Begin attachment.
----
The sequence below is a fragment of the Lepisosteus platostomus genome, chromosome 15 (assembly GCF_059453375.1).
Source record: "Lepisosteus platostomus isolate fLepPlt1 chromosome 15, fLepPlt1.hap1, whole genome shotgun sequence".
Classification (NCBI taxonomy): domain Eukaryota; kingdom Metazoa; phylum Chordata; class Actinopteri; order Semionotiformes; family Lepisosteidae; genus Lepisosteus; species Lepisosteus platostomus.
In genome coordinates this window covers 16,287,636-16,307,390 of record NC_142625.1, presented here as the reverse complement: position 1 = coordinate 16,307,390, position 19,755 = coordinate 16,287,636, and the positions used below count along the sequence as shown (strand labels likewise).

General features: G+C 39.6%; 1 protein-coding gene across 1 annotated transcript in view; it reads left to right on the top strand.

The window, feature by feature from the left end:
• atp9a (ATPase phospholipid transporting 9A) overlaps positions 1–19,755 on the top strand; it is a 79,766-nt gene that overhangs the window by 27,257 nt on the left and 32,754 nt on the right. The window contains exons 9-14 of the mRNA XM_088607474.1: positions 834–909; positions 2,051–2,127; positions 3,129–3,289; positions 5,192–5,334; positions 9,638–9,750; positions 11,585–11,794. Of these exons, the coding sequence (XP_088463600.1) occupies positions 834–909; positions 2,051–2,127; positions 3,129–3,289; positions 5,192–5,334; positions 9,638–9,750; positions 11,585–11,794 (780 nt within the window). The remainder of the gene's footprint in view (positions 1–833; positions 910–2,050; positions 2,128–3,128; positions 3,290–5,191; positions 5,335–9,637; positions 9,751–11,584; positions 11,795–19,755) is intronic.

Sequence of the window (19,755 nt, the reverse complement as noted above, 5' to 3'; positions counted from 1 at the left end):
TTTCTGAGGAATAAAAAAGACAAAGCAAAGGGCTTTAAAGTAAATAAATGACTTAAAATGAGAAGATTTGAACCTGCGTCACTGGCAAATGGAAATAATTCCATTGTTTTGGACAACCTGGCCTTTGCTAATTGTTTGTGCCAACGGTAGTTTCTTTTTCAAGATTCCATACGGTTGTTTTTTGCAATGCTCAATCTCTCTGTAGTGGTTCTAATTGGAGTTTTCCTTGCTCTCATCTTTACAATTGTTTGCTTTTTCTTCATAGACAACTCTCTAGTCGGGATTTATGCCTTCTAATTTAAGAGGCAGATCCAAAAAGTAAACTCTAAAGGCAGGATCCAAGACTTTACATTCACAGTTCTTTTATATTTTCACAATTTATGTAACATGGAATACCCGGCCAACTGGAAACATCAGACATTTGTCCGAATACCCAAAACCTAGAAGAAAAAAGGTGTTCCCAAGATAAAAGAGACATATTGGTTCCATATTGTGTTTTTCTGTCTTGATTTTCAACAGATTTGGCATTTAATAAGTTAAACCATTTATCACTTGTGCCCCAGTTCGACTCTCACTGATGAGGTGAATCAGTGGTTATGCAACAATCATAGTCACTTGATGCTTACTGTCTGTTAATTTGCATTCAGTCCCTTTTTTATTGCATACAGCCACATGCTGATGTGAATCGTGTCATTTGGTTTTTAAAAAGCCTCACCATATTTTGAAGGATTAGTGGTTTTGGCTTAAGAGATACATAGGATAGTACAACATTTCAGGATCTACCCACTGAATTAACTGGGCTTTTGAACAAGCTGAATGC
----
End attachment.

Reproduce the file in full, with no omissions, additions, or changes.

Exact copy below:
The sequence below is a fragment of the Lepisosteus platostomus genome, chromosome 15 (assembly GCF_059453375.1).
Source record: "Lepisosteus platostomus isolate fLepPlt1 chromosome 15, fLepPlt1.hap1, whole genome shotgun sequence".
Classification (NCBI taxonomy): domain Eukaryota; kingdom Metazoa; phylum Chordata; class Actinopteri; order Semionotiformes; family Lepisosteidae; genus Lepisosteus; species Lepisosteus platostomus.
In genome coordinates this window covers 16,287,636-16,307,390 of record NC_142625.1, presented here as the reverse complement: position 1 = coordinate 16,307,390, position 19,755 = coordinate 16,287,636, and the positions used below count along the sequence as shown (strand labels likewise).

General features: G+C 39.6%; 1 protein-coding gene across 1 annotated transcript in view; it reads left to right on the top strand.

The window, feature by feature from the left end:
• atp9a (ATPase phospholipid transporting 9A) overlaps positions 1–19,755 on the top strand; it is a 79,766-nt gene that overhangs the window by 27,257 nt on the left and 32,754 nt on the right. The window contains exons 9-14 of the mRNA XM_088607474.1: positions 834–909; positions 2,051–2,127; positions 3,129–3,289; positions 5,192–5,334; positions 9,638–9,750; positions 11,585–11,794. Of these exons, the coding sequence (XP_088463600.1) occupies positions 834–909; positions 2,051–2,127; positions 3,129–3,289; positions 5,192–5,334; positions 9,638–9,750; positions 11,585–11,794 (780 nt within the window). The remainder of the gene's footprint in view (positions 1–833; positions 910–2,050; positions 2,128–3,128; positions 3,290–5,191; positions 5,335–9,637; positions 9,751–11,584; positions 11,795–19,755) is intronic.

Sequence of the window (19,755 nt, the reverse complement as noted above, 5' to 3'; positions counted from 1 at the left end):
TTTCTGAGGAATAAAAAAGACAAAGCAAAGGGCTTTAAAGTAAATAAATGACTTAAAATGAGAAGATTTGAACCTGCGTCACTGGCAAATGGAAATAATTCCATTGTTTTGGACAACCTGGCCTTTGCTAATTGTTTGTGCCAACGGTAGTTTCTTTTTCAAGATTCCATACGGTTGTTTTTTGCAATGCTCAATCTCTCTGTAGTGGTTCTAATTGGAGTTTTCCTTGCTCTCATCTTTACAATTGTTTGCTTTTTCTTCATAGACAACTCTCTAGTCGGGATTTATGCCTTCTAATTTAAGAGGCAGATCCAAAAAGTAAACTCTAAAGGCAGGATCCAAGACTTTACATTCACAGTTCTTTTATATTTTCACAATTTATGTAACATGGAATACCCGGCCAACTGGAAACATCAGACATTTGTCCGAATACCCAAAACCTAGAAGAAAAAAGGTGTTCCCAAGATAAAAGAGACATATTGGTTCCATATTGTGTTTTTCTGTCTTGATTTTCAACAGATTTGGCATTTAATAAGTTAAACCATTTATCACTTGTGCCCCAGTTCGACTCTCACTGATGAGGTGAATCAGTGGTTATGCAACAATCATAGTCACTTGATGCTTACTGTCTGTTAATTTGCATTCAGTCCCTTTTTTATTGCATACAGCCACATGCTGATGTGAATCGTGTCATTTGGTTTTTAAAAAGCCTCACCATATTTTGAAGGATTAGTGGTTTTGGCTTAAGAGATACATAGGATAGTACAACATTTCAGGATCTACCCACTGAATTAACTGGGCTTTTGAACAAGCTGAATGC